Hypertension, or high blood pressure, is a serious condition that affects 50 million Americans – one in four adults. It is defined as an average systolic blood pressure above 140 mm Hg, a diastolic blood pressure above 90 mm Hg, or both. High blood pressure increases the risk of heart disease and stroke, the first and third most common causes of death among Americans. In the early and middle adult years, men are more likely than women to develop the condition, but as men and women age, the reverse is true; more women older than the age of 55 have high blood pressure than men of the same age. While hypertension generally develops in people older than 20 years of age, more than half of all Americans over the age of 65 have the condition.
Signs and Symptoms
Most people who have high blood pressure do not know they have it because they generally experience no symptoms at all. Occasionally, some individuals may experience a mild headache when their blood pressure is high. Serious cases of hypertension, which happen infrequently, may produce the following symptoms:
- Severe headache
- Visual disturbances
There are two major types of hypertension: essential (primary) and secondary. Essential hypertension is by far the most common, accounting for more than 95% of all cases. The cause of this form of hypertension is not known for certain, but is likely a combination of factors, including:
- Genes for high blood pressure
- Low levels of nitric oxide, a naturally occurring agent responsible for the dilation of blood vessels (African Americans are believed to have low levels of this substance)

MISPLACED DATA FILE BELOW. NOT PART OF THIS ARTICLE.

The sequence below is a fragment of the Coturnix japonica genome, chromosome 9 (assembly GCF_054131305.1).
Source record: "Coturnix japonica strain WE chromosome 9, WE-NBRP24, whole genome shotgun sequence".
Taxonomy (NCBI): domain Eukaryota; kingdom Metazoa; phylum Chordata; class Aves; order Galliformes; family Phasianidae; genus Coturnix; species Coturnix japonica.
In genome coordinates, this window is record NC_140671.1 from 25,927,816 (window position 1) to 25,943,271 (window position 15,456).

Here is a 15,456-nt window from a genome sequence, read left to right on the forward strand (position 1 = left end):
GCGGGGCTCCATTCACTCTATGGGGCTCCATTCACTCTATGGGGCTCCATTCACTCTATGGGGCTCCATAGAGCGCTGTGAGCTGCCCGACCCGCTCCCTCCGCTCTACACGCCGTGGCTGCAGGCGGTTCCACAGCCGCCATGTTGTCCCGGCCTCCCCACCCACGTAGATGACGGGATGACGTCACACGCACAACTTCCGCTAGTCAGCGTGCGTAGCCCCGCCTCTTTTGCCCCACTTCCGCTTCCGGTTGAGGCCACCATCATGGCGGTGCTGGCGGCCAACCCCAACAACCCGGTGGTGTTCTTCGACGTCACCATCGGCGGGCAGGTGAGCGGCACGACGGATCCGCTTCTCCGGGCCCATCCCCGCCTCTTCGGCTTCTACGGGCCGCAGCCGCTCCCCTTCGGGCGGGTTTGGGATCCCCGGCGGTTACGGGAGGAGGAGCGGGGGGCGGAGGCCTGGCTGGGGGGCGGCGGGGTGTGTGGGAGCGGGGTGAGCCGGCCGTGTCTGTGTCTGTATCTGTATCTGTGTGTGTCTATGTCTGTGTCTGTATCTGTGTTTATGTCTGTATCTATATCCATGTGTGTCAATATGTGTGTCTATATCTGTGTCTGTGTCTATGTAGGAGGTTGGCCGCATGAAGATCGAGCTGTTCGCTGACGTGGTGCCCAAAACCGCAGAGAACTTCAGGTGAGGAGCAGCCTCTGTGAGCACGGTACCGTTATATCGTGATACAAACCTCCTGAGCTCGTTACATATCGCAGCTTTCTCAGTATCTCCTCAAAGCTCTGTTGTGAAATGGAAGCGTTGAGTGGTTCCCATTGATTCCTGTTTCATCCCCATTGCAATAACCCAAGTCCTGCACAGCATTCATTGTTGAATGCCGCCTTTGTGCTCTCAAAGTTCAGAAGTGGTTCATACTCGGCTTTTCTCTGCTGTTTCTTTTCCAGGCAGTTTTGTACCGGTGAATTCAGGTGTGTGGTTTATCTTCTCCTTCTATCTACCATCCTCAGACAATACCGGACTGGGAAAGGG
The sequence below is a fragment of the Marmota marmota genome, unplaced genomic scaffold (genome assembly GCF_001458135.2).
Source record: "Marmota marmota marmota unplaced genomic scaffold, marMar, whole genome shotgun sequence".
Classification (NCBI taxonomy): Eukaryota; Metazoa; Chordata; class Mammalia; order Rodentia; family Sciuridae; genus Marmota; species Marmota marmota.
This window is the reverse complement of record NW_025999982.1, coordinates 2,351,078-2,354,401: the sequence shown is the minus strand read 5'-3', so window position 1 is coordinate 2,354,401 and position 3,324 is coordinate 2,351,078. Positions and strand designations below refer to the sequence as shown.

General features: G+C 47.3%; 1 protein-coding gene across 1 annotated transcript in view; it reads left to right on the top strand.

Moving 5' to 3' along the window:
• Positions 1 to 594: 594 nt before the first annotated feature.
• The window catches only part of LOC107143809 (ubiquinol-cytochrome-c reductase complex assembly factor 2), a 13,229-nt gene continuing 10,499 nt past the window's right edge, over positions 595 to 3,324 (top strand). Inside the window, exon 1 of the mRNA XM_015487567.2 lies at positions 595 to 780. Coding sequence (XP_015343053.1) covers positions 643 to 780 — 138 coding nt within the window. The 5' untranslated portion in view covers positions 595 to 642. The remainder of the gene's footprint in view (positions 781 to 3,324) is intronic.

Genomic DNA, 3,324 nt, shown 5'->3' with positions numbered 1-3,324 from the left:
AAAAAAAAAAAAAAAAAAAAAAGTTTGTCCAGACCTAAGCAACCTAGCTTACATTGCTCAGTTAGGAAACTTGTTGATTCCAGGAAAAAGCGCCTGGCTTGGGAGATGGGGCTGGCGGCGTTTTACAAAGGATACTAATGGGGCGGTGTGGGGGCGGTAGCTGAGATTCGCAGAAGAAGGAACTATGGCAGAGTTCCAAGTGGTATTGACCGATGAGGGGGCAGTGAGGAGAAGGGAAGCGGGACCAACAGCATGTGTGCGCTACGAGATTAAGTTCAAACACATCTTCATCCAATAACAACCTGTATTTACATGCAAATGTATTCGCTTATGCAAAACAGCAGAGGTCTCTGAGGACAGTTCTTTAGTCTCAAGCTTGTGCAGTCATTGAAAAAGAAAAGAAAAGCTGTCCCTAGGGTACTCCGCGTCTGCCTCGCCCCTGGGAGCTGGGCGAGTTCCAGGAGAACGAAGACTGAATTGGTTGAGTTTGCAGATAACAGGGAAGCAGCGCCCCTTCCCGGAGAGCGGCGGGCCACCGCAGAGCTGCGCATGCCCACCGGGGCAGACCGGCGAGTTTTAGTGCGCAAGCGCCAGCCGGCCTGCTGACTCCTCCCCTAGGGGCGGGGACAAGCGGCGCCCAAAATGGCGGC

- Insulin resistance
The causes of secondary hypertension include:
- Kidney disorders
- Endocrine disorders, such as Cushing’s syndrome
- Obstructive sleep apnea (episodes during sleep when breathing stops due to obstruction of the air passages)
- Chronic heavy alcohol consumption (accounts for 10% of cases of secondary high blood pressure)
- Long-term use of nonsteroidal anti-inflammatory drugs (NSAIDs), particularly in the elderly
- Use of certain medications, including oral contraceptives, pseudoephedrine, hormone replacement therapy, and steroids
- Heavy coffee drinking (5 or more cups per day), particularly in those who have previously had high blood pressure
- Use of cocaine, nicotine, or licorice (Glycyrrhiza glabra) can cause or worsen existing hypertension
Integrative Medicine Treatment Options
We combine the best of conventional medicine with the best of complementary and alternative therapies to give you optimal results.
Here are some options we use at Alliance Integrative Medicine LOCATED IN Cincinnati, Ohio
- Mind/Body Relaxation Techniques
- Medication, Herbal Therapies and Supplements
Our hypertension patients come to us from Hyde Park, Loveland, Westchester/Liberty Township, Mason and Indian Hill as well as Finneytown, Reading, Springdale, Terrace Park, Blue Ash and from all across the U.S.